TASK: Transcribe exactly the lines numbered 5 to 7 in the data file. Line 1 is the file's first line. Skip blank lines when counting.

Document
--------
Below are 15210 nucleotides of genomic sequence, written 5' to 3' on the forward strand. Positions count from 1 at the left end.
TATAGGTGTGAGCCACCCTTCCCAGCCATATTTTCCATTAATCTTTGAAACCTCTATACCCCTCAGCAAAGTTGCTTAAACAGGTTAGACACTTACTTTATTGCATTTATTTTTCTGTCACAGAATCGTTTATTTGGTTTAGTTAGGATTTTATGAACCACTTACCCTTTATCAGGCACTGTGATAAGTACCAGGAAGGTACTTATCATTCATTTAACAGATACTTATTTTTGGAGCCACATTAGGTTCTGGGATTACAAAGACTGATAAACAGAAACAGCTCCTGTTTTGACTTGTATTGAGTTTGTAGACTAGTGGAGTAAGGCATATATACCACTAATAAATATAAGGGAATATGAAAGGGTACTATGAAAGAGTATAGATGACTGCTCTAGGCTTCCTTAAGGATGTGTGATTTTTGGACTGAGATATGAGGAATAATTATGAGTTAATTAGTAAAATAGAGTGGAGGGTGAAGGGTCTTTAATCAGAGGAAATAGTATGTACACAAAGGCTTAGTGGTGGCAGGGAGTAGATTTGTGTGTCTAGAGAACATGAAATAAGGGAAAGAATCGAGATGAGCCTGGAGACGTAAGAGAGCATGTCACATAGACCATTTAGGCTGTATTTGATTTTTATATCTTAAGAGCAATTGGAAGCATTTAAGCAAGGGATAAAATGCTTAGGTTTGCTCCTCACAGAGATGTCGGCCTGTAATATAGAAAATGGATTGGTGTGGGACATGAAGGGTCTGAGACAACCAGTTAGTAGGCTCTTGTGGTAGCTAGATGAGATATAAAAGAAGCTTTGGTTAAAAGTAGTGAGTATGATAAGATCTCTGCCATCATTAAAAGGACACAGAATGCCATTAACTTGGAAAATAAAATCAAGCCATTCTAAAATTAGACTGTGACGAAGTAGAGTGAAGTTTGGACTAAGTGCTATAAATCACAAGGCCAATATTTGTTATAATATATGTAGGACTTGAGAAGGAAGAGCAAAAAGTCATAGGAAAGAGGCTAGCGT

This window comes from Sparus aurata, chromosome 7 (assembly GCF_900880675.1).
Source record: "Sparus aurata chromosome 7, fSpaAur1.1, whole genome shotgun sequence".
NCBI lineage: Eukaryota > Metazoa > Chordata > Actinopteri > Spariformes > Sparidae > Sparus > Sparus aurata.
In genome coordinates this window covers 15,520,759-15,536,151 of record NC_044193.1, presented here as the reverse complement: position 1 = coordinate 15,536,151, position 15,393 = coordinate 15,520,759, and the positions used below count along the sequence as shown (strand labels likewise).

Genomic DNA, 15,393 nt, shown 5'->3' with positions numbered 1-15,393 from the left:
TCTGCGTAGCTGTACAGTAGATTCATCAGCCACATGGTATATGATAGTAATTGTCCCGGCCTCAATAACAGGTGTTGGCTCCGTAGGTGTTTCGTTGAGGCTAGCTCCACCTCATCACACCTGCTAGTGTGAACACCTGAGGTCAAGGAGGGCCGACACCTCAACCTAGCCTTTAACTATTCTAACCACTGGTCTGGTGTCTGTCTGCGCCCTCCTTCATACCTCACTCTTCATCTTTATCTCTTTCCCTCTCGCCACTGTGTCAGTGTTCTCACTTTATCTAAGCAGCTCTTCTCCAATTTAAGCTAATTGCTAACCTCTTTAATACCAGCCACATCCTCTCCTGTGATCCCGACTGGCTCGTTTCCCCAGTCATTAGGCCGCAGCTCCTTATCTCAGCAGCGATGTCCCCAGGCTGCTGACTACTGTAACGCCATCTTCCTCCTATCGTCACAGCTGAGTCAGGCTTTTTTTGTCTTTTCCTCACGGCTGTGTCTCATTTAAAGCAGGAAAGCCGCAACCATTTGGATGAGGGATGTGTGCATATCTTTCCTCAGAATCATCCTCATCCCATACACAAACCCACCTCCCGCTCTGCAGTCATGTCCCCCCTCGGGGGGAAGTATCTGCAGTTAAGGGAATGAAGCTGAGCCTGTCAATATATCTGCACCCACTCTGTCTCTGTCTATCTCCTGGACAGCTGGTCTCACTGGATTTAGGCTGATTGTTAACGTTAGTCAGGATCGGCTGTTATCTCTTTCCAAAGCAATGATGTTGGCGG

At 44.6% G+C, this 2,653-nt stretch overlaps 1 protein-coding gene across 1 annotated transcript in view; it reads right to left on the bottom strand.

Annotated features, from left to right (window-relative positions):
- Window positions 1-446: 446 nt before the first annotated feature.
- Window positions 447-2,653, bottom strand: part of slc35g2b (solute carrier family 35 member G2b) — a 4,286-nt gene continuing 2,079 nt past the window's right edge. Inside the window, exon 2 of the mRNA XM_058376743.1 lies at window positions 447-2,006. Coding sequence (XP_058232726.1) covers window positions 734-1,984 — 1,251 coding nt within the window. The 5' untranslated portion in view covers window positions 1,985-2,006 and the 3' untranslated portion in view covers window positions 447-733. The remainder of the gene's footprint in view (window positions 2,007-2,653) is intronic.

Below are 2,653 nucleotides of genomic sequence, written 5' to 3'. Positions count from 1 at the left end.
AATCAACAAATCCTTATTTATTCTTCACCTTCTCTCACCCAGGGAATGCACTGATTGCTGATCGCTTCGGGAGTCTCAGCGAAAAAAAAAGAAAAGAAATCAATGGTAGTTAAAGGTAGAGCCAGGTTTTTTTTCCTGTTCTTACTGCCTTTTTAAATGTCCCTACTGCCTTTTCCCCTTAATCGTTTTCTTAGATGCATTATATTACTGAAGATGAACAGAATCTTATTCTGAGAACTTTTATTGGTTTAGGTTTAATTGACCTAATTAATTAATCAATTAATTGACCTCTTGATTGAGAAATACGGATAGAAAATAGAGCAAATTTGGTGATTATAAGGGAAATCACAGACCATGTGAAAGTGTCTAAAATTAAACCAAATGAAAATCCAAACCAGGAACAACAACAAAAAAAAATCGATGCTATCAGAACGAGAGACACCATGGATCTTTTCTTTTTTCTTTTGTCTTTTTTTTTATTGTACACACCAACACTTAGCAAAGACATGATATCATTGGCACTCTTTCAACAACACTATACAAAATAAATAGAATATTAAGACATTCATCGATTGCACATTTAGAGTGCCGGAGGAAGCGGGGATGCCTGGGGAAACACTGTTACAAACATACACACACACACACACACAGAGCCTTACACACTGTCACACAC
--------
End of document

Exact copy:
NCBI lineage: Eukaryota > Metazoa > Chordata > Actinopteri > Spariformes > Sparidae > Sparus > Sparus aurata.
In genome coordinates this window covers 15,520,759-15,536,151 of record NC_044193.1, presented here as the reverse complement: position 1 = coordinate 15,536,151, position 15,393 = coordinate 15,520,759, and the positions used below count along the sequence as shown (strand labels likewise).

Genomic DNA, 15,393 nt, shown 5'->3' with positions numbered 1-15,393 from the left: